What are you working on at the moment? Well, I always have a bunch of ideas for picture book stories floating around, and my long-term work-in-progress is a middle-grade novel which I pick up between projects. I’m also creating a range of t-shirt designs. It’s a bit top secret at the moment, however, I can divulge that some designs are autism-championing and others are especially for writerly folk!

What’s the best aspect of your creative life? As well as being a whole lotta fun, there’s something quite magical about working with – or rather, playing with – imagination and creative energies.

—the worst? When I’m working on a rhyming book and my thoughts start coming in rhyme. I’ll be walking up & down the supermarket aisles with a stream of consciousness that goes something like:

I must remember toilet rolls,

Baked beans and spaghetti.

I also need some bread and cheese

I’d better not forgetti!

How important is social media to you as an author? Social media is very important for book promotion, finding out about opportunities, connecting with other writers and people in the publishing world… and watching funny cat videos… and funny dog videos… and funny bird videos… ok, all the funny animal videos!

Living in a regional area makes social media even more valuable to me in terms of feeling connected to ALL OF THE COOL STUFF going on in the kidlit community.

In three words, how would you describe your writing? Thoughtful. Fun. Evolving.

If you had the chance to spend an hour with any writer of your choice, living or dead, who would it be and what would you most like them to tell you about living a writing life? Dan Brown. I’ve heard he takes frequent research trips yeah, just casually popping into Paris, hanging out in Rome. I’d ask him all about this. If he tells me that it’s very important to visit the locations you intend to write about, then I think I’ll write a novel with a main character who spends a lot of time sipping drinks on a Hawaiian beach. I’ll just need to book a “research trip” first, haha!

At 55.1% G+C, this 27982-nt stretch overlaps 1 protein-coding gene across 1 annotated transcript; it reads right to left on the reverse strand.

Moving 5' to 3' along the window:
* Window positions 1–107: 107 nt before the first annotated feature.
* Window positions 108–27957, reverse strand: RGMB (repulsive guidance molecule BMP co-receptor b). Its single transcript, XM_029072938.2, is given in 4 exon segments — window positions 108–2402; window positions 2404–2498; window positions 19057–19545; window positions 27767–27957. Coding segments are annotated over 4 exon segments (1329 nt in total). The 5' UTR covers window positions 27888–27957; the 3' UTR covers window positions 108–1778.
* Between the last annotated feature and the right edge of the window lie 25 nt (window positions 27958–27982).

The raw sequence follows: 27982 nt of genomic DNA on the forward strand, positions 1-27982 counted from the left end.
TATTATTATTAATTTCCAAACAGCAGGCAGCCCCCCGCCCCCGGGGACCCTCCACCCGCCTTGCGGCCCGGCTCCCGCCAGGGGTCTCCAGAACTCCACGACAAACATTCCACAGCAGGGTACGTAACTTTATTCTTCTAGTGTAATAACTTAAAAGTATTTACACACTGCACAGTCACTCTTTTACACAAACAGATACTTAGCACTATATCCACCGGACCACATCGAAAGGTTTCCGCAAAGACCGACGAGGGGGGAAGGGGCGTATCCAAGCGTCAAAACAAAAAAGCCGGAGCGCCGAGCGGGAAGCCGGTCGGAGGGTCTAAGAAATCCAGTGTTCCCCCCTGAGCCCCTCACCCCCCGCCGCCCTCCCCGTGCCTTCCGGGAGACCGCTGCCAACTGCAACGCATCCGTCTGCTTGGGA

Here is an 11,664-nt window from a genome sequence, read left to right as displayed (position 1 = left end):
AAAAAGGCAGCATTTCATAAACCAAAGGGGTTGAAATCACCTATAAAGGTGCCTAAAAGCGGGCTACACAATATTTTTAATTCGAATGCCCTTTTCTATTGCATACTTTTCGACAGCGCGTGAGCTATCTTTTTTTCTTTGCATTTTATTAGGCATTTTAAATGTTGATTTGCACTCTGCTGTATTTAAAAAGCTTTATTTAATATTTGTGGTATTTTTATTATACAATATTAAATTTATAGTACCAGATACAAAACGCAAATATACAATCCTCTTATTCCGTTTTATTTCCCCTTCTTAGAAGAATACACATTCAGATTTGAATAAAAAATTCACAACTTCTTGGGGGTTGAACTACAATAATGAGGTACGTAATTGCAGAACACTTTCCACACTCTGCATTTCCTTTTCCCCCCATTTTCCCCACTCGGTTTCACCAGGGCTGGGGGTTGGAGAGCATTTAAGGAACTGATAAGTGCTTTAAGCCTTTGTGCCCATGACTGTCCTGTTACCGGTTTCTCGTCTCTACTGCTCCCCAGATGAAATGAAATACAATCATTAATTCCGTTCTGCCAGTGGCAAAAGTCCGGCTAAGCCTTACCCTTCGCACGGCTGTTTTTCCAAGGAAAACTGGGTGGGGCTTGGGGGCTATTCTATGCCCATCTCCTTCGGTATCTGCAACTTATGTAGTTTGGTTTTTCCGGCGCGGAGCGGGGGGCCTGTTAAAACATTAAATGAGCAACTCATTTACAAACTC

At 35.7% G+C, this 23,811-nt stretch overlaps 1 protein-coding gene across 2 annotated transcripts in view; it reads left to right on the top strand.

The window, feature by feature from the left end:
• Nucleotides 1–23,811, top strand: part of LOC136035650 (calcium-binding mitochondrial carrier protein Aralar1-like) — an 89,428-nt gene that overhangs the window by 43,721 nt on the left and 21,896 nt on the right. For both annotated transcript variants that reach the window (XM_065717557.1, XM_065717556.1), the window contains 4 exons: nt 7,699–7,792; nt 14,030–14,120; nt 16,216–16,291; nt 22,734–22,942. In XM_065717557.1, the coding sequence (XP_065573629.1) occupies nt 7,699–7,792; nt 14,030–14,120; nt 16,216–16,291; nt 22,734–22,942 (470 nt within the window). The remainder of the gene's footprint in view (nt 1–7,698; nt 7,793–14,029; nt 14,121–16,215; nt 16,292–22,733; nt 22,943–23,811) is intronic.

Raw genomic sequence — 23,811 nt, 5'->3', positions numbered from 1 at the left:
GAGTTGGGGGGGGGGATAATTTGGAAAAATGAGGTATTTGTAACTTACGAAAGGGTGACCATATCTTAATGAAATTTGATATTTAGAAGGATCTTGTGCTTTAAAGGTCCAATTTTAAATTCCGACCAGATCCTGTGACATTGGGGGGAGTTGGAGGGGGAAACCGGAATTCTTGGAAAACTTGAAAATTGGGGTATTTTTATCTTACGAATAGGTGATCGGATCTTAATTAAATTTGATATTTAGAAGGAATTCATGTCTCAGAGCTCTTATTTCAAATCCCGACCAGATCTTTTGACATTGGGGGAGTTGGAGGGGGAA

Now for a little light relief – If you were going to be stuck in a stalled lift for several hours who would you choose to share the experience with you and why? M. Night Shyamalan, along with three other people. That would spook him. No, wait, that would spook me! So, I’ll change my answer to an escalator repairman we can laugh at the irony!

Book Byte

Ziggy’s beloved magician has performed an amazing disappearing trick. But just where is The Amazing Albertino?

Ziggy waits.

And waits some more.

Has something gone wrong with the trick?

The Rabbit’s Magician is a gentle story of love, loss and comfort. It is a children’s picture book but offers comfort to anyone of any age who has lost a loved one – person or animal. 



Meet the Author: Adriane Howell

Adriane’s top tip for aspiring authors: Consider whom you allow to read your work-in-progress; not all opinions are created equal.

Adriane Howell is a Melbourne-based arts worker and writer who has lived in Paris and Johannesburg. In 2013 she graduated from the University of Melbourne with a Master of Creative Writing, Publishing and Editing. She is co-founder of the literary journal Gargouille. Hydra is her debut novel.


AUTHOR INSTAGRAM: @felinefelttip

Author Insight

Why do you write? It’s a compulsion.

What would you be doing if you weren’t a writer? Another form of storytelling, film perhaps.

What was your toughest obstacle to becoming published? Battles with the Self.

How involved have you been in the development of your book? Did you have input into the cover? All stages of the process were transparent and collaborative. When working on the cover, Barry and I went back and forth dissecting images and moods. Some mock-ups were too masculine, others too sexual. There was also the matter of acquiring rights. I’m delighted with the final product.

What’s the best aspect of your writing life? When I’m lost in the words and, failing that, when I close my notebook for the evening.

—the worst? The sense of having exposed myself.